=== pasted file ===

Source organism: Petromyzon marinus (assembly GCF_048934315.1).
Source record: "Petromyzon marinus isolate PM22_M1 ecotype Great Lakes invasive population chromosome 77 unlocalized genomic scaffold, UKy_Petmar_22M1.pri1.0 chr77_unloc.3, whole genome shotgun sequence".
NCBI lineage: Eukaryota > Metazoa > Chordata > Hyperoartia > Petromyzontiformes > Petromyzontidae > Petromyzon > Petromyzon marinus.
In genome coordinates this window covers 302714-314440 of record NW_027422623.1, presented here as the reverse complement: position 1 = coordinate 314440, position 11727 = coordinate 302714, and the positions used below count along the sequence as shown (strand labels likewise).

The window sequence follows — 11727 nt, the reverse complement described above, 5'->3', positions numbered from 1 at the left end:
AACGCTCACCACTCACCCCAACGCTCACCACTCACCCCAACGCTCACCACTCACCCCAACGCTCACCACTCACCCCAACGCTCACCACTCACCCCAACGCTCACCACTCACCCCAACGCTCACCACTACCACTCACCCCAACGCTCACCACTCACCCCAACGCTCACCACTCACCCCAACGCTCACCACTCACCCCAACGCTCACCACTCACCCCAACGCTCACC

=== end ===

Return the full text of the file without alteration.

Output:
Source organism: Petromyzon marinus (assembly GCF_048934315.1).
Source record: "Petromyzon marinus isolate PM22_M1 ecotype Great Lakes invasive population chromosome 77 unlocalized genomic scaffold, UKy_Petmar_22M1.pri1.0 chr77_unloc.3, whole genome shotgun sequence".
NCBI lineage: Eukaryota > Metazoa > Chordata > Hyperoartia > Petromyzontiformes > Petromyzontidae > Petromyzon > Petromyzon marinus.
In genome coordinates this window covers 302714-314440 of record NW_027422623.1, presented here as the reverse complement: position 1 = coordinate 314440, position 11727 = coordinate 302714, and the positions used below count along the sequence as shown (strand labels likewise).

The window sequence follows — 11727 nt, the reverse complement described above, 5'->3', positions numbered from 1 at the left end:
AACGCTCACCACTCACCCCAACGCTCACCACTCACCCCAACGCTCACCACTCACCCCAACGCTCACCACTCACCCCAACGCTCACCACTCACCCCAACGCTCACCACTCACCCCAACGCTCACCACTACCACTCACCCCAACGCTCACCACTCACCCCAACGCTCACCACTCACCCCAACGCTCACCACTCACCCCAACGCTCACCACTCACCCCAACGCTCACC